I was with some friends the other day who were bemoaning the fact that they were generally in good health, but their joint aches and pains were significantly impacting their daily lives. They asked me what I recommended for osteoarthritis. I winced a little bit because I knew that there is no perfect cure, and that most arthritis pain treatments have unwanted side effects when used long-term.
“Garden-variety” arthritis from wear-and-tear is called osteoarthritis. It is one of the most common causes of pain as we age. There are other kinds of autoimmune arthritis, where the body’s immune system attacks joint tissue (such as rheumatoid and psoriatic arthritis) and those have different treatment options that I won’t review here.
But if you’re like 27 million Americans with osteoarthritis, you probably have tried several treatments already, without full relief of your pain. In summary, here are the options before you:
- Exercise: Some find that their arthritis is worse in the mornings after having been still and asleep at night. People with osteoarthritis often say that “it takes a while to get going in the morning, but once my joints warm up I feel better.” That’s true for exercise as well (it reduces arthritis pain). Weight training can strengthen the muscles around arthritic joints, taking some of the strain off them. Simple walking can be helpful in reducing pain. Gentle stretching can improve joint flexibility and reduce pain.
- Physical therapy: Therapists can provide a monitored program that reduces pain and provides assistive devices (such as canes, splints, orthotics, or walkers) to offload weight on a painful joint while still allowing maximum movement. Therapists may also use heat and massage to help with the pain.
- Weight Management: Every additional pound of weight puts more pressure on joints that have worn out cartilage or bone spurs. It makes sense that losing weight reduces joint pain.
- Surgery: In severe cases of arthritis, the joints are worn down to the point of grinding bone on bone. Once you reach a certain level of joint destruction, joint replacement surgery becomes a good option.
- Acetaminophen (Tylenol) is still considered first-line therapy for arthritis pain. It does not reduce swelling at the site of the joint, but modifies pain perception in the brain.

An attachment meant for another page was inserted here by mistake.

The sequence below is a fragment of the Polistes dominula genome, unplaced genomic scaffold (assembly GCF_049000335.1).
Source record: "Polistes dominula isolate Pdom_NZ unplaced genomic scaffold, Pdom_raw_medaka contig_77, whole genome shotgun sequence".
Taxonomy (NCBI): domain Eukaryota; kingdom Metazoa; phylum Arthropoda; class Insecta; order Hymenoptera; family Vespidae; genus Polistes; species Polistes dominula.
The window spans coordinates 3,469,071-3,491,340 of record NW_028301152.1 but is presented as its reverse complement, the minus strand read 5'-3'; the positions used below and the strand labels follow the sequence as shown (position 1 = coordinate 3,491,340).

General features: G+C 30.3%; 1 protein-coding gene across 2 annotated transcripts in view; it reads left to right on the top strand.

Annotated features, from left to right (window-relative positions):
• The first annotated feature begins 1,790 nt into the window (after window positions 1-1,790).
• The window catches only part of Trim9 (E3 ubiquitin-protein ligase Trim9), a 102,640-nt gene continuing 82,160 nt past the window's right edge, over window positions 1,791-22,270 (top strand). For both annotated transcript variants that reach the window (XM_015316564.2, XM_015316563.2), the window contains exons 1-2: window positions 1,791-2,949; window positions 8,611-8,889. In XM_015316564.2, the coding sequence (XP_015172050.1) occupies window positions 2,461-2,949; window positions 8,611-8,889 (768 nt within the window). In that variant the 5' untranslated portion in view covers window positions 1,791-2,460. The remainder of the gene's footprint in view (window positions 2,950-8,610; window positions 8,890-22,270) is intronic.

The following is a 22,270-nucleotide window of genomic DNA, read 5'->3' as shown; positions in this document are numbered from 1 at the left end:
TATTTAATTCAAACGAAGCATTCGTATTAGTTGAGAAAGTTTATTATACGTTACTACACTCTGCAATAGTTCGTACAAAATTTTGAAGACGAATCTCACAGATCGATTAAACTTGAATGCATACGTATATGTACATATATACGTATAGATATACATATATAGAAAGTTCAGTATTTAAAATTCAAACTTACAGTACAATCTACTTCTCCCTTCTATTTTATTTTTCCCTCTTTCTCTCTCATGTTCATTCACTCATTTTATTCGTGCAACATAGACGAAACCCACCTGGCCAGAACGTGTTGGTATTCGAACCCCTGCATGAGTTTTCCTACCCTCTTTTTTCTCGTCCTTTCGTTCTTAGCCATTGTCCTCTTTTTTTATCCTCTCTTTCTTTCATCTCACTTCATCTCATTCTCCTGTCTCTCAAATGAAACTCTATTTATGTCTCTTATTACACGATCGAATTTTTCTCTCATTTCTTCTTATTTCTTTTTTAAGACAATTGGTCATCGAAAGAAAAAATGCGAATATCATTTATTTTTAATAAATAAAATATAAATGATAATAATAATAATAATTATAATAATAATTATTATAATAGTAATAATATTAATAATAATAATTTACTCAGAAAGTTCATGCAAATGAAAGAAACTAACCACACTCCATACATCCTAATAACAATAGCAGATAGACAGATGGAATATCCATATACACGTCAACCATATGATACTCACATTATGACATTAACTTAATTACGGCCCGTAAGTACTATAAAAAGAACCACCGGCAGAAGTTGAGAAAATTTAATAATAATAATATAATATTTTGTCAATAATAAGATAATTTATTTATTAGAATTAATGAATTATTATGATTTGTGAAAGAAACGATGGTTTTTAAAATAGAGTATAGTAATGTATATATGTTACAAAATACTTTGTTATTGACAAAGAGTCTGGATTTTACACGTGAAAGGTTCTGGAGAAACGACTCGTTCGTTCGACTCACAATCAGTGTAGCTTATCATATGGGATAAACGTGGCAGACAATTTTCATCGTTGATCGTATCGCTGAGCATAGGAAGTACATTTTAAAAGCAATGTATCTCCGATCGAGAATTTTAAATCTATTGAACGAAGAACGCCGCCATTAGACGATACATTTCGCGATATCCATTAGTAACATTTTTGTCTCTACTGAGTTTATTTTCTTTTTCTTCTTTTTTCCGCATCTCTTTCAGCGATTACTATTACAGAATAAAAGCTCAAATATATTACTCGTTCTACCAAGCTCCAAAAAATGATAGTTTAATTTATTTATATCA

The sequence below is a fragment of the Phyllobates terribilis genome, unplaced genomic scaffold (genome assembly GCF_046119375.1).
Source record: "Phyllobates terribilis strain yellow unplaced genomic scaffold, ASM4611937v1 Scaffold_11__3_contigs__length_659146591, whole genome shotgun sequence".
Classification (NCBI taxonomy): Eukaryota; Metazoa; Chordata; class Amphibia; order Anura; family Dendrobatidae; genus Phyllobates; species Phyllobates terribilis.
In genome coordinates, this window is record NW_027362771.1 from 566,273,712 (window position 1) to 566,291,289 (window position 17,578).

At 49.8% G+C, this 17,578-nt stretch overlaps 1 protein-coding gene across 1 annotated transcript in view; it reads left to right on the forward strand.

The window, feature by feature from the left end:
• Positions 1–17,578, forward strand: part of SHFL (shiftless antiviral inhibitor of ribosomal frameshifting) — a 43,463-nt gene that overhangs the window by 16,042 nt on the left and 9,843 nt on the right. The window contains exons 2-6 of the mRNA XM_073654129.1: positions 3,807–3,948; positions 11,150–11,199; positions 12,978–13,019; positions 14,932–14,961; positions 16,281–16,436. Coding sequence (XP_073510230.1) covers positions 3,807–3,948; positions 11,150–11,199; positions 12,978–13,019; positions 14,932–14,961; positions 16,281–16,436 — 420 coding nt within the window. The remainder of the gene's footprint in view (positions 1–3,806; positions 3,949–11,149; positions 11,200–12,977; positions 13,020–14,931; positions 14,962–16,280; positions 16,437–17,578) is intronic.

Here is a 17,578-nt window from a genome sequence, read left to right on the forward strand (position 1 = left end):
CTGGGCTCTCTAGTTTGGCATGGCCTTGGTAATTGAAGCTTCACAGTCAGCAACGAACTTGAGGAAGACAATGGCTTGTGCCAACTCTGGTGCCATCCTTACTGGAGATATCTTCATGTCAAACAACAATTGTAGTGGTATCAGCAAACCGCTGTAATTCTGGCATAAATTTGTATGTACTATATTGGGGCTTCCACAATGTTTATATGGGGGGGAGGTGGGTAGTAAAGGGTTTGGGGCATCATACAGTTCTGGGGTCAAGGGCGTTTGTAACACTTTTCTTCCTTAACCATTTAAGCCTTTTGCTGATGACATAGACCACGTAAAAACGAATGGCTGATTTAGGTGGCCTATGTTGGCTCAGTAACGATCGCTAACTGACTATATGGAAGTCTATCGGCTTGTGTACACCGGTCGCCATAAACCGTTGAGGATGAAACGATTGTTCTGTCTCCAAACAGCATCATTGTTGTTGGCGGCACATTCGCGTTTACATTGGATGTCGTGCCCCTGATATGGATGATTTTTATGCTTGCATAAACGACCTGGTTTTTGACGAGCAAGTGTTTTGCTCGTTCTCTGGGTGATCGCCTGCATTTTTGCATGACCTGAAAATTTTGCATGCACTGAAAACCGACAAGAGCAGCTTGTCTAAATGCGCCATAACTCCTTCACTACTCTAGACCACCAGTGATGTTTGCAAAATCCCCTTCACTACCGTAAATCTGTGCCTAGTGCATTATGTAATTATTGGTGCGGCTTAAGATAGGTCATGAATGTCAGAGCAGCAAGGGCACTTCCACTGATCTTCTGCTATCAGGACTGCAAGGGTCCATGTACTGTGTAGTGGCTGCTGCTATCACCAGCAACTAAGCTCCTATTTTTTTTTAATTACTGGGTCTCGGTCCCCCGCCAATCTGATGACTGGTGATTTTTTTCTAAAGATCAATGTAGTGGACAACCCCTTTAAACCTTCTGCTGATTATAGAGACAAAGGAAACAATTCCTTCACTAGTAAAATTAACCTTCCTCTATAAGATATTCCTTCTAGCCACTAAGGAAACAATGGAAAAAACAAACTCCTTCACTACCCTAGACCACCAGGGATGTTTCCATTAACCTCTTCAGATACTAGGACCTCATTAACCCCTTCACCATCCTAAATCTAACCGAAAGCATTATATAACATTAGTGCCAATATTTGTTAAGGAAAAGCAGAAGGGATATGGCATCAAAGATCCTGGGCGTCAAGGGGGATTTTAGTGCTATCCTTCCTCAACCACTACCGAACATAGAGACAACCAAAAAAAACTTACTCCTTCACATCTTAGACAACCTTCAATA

- Non-steroidal Anti-Inflammatory Drugs: include over-the-counter drugs such as ibuprofen and naproxen. They work by reducing inflammation at the site of the arthritis. The downside is that long term use of NSAIDs can cause stomach ulcers or bleeding in the intestinal tract. It is important not to take these medicines for too long, and to always follow the Drug Facts label recommendations for dosing.
- Steroid Injections: may provide temporary relief of arthritis pain by flooding the area with a strong anti-inflammatory medicine. These cannot be used too frequently because they weaken bones and can make you prone to fractures.
- Hyaluronic Acid Injections: the “shock absorbing” protein found in joint fluid may be injected into the joint as a temporary pain reducing measure. Most people depend on these injections as a bridge to surgery. One of the risks of these injections is joint infections.
- Narcotic Analgesics: prescription pain medicines may be effective at reducing severe arthritis pain, but the risk for dependence and possible addiction is very high. Most doctors are now being urged (because of the opioid epidemic) to avoid prescribing narcotics for more than 7 days. Atypical narcotics such as Tramadol, are sometimes a reasonable short term option.
And that’s pretty much it. I try to encourage my patients to be realistic about their pain management options – knowing that it’s unlikely that the pain can be taken away completely. Arthritis management requires a multi-pronged strategy that mixes mechanical and medical options to keep pain from limiting activities and the enjoyment of life. In the end, “tolerable pain’ rather than “no pain” may be as good as it gets.
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Dr. Val Jones MD – Health Tip
Kent Davidson MD – Health Tip Content Editor
Reviewed and Approved by Charles W. Smith MD, Medical Director on October 9, 2017.